15 June 2013

The Return of Womens' Keirin

Apparently in the past year or two, women's keirin has returned to the betting tracks of Japan.

I learned this when I happened to catch a rebroadcast segment on J Sports cable TV last week.  The event is called "Girl's Keirin" in Japan by the marketing folks (and J Sports), though this would be considered offensive in the U.S., and in interviews the athletes themselves use the term jyoshi keirin -- 女子競輪 -- which really means womens' keirin.

It seems that the bikes used are international standard track bikes -- carbon frames allowed -- and the rules are more consistent with international track bike racing, so the intention is to nurture women riders who can compete at international events, not just to add to the domestic keirin/gambling circuit.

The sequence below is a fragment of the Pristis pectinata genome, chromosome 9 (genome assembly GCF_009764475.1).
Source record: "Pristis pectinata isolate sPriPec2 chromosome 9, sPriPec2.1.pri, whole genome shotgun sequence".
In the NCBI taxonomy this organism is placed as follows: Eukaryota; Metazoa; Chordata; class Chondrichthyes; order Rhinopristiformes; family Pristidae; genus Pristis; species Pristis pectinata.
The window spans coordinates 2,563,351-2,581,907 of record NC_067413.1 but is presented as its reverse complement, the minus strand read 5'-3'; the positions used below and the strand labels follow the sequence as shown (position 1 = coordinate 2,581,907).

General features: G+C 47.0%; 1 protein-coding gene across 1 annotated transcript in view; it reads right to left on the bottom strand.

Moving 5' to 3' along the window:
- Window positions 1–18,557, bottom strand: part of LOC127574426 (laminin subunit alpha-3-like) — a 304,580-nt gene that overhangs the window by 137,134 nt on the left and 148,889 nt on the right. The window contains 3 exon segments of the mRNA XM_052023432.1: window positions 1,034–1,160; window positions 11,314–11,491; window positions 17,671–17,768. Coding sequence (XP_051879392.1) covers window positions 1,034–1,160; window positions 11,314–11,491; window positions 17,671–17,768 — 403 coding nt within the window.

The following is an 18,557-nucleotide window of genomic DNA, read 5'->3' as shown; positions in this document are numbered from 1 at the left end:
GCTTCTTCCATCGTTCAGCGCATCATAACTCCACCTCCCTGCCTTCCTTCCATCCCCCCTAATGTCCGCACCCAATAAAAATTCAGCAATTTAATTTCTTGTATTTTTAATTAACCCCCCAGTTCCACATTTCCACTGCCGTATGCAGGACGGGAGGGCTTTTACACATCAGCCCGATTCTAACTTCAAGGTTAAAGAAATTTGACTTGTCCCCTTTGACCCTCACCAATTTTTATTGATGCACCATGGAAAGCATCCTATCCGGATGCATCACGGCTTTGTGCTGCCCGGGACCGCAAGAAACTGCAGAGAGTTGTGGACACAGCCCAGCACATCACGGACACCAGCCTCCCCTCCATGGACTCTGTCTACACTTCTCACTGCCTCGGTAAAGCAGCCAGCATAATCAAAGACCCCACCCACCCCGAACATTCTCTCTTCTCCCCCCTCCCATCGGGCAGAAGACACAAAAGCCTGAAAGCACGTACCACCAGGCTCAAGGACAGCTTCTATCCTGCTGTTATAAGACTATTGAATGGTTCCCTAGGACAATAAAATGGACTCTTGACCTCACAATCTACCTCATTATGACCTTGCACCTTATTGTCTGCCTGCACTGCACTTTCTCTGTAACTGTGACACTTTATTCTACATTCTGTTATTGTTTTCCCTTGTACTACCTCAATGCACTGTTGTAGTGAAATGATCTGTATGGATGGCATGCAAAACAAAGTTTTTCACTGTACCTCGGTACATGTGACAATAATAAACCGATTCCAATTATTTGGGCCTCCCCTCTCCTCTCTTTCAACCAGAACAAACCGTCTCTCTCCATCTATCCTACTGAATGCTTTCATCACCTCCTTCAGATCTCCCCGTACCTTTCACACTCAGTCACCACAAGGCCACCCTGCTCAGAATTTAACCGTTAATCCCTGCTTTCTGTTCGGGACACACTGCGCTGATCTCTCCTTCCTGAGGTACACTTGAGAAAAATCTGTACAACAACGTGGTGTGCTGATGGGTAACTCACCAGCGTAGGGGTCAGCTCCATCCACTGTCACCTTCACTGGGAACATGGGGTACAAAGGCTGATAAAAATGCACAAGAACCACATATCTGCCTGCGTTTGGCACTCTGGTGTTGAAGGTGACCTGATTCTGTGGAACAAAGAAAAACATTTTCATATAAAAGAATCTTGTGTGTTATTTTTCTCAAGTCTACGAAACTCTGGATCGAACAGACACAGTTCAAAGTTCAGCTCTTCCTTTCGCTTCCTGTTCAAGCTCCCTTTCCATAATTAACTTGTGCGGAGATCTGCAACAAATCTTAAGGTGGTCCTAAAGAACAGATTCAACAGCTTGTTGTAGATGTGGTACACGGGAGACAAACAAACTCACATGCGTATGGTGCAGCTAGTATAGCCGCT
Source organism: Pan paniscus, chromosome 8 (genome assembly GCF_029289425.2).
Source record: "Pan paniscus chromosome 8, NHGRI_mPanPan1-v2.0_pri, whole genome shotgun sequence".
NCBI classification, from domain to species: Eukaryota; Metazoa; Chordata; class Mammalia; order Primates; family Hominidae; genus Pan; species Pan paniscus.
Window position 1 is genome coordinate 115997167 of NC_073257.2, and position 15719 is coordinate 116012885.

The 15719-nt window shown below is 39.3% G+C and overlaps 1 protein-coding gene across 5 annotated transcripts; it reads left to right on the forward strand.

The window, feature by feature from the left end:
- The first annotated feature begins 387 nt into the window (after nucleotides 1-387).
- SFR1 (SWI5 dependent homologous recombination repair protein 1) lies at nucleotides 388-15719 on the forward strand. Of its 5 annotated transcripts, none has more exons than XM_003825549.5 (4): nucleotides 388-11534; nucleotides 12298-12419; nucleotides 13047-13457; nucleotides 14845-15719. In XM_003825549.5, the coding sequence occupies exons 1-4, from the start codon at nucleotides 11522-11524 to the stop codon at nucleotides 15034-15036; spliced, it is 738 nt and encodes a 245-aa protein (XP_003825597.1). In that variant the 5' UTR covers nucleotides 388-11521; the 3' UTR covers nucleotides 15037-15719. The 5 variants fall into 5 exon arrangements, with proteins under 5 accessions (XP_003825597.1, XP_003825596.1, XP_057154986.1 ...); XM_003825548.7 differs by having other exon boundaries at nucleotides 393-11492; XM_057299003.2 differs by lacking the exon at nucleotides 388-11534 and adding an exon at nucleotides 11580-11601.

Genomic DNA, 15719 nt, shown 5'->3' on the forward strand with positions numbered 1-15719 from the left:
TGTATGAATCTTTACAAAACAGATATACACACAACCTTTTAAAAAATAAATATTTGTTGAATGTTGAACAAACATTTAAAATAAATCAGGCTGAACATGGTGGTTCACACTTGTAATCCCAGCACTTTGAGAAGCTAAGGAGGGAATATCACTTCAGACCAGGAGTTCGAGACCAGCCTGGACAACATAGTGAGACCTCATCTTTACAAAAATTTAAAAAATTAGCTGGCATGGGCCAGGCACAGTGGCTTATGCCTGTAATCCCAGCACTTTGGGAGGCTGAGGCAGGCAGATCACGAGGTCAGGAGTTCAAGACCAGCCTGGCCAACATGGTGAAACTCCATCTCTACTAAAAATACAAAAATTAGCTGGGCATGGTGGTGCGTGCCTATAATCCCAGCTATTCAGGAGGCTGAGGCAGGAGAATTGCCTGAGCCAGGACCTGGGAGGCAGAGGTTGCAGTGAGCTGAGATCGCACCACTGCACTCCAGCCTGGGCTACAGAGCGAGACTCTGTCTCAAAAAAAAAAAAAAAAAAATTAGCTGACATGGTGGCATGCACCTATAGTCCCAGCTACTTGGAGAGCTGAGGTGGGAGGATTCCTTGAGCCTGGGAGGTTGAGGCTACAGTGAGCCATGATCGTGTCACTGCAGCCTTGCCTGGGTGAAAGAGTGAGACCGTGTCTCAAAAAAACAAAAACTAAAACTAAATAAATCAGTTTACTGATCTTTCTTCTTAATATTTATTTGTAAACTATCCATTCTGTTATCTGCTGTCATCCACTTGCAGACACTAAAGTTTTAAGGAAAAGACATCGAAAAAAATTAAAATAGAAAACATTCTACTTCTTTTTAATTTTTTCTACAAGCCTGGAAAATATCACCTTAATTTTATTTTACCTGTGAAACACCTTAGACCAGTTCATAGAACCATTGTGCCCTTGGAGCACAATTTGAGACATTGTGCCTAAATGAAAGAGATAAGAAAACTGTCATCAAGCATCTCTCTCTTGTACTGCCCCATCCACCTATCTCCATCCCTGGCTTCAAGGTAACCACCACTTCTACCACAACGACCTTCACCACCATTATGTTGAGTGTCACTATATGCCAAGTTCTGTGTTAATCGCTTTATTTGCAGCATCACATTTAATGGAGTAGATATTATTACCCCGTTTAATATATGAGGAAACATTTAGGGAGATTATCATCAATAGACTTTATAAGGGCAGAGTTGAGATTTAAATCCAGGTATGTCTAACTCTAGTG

In any event, I missed the earlier inevitable TV segment about the model or "campaign girl" turned keirin rider, and instead caught the much more inspirational one about Miyoko Takamatsu, the 51-year old mom and ex-amateur triathlete who in 2011 decided to go to Keirin School and make her professional sports debut at age 50.  50 ... is the new 40!  or maybe 50 is the new 35!  To a 50-year old cyclist, this is as much of an inspiration as Yuichiro Miura summiting Mt. Everest at age 80, or Jamie Moyer (born one month after me in 1962) still suiting up and pitching in the major leagues in his late forties -- and managing to pitch a major league shut-out game in each of 4 different decades.

Japan may be an aging society, but it is a very healthy and active one.

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